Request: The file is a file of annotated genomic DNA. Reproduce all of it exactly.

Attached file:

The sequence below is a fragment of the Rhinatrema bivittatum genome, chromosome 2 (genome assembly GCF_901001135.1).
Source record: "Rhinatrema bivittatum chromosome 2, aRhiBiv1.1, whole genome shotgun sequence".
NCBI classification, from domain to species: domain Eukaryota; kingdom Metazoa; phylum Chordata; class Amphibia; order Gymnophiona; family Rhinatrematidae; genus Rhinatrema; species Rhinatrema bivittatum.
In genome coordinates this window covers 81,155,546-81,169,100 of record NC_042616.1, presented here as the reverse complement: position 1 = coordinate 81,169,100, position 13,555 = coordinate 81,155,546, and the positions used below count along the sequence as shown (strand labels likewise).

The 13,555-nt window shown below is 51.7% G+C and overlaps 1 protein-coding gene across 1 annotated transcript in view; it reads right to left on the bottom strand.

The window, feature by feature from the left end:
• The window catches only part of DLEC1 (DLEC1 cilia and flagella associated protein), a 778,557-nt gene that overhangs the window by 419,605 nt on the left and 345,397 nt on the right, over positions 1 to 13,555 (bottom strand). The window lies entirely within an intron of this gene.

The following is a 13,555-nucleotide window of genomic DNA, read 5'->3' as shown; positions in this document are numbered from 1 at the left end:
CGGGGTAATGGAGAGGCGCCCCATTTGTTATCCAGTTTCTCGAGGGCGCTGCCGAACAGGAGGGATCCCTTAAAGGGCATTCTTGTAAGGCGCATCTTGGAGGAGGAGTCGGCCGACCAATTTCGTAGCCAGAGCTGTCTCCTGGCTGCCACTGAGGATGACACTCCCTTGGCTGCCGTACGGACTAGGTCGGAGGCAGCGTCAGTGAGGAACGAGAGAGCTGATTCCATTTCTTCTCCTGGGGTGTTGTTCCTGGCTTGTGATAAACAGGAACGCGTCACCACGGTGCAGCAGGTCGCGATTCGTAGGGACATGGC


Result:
The sequence below is a fragment of the Rhinatrema bivittatum genome, chromosome 2 (genome assembly GCF_901001135.1).
Source record: "Rhinatrema bivittatum chromosome 2, aRhiBiv1.1, whole genome shotgun sequence".
NCBI classification, from domain to species: domain Eukaryota; kingdom Metazoa; phylum Chordata; class Amphibia; order Gymnophiona; family Rhinatrematidae; genus Rhinatrema; species Rhinatrema bivittatum.
In genome coordinates this window covers 81,155,546-81,169,100 of record NC_042616.1, presented here as the reverse complement: position 1 = coordinate 81,169,100, position 13,555 = coordinate 81,155,546, and the positions used below count along the sequence as shown (strand labels likewise).

The 13,555-nt window shown below is 51.7% G+C and overlaps 1 protein-coding gene across 1 annotated transcript in view; it reads right to left on the bottom strand.

The window, feature by feature from the left end:
• The window catches only part of DLEC1 (DLEC1 cilia and flagella associated protein), a 778,557-nt gene that overhangs the window by 419,605 nt on the left and 345,397 nt on the right, over positions 1 to 13,555 (bottom strand). The window lies entirely within an intron of this gene.

The following is a 13,555-nucleotide window of genomic DNA, read 5'->3' as shown; positions in this document are numbered from 1 at the left end:
CGGGGTAATGGAGAGGCGCCCCATTTGTTATCCAGTTTCTCGAGGGCGCTGCCGAACAGGAGGGATCCCTTAAAGGGCATTCTTGTAAGGCGCATCTTGGAGGAGGAGTCGGCCGACCAATTTCGTAGCCAGAGCTGTCTCCTGGCTGCCACTGAGGATGACACTCCCTTGGCTGCCGTACGGACTAGGTCGGAGGCAGCGTCAGTGAGGAACGAGAGAGCTGATTCCATTTCTTCTCCTGGGGTGTTGTTCCTGGCTTGTGATAAACAGGAACGCGTCACCACGGTGCAGCAGGTCGCGATTCGTAGGGACATGGC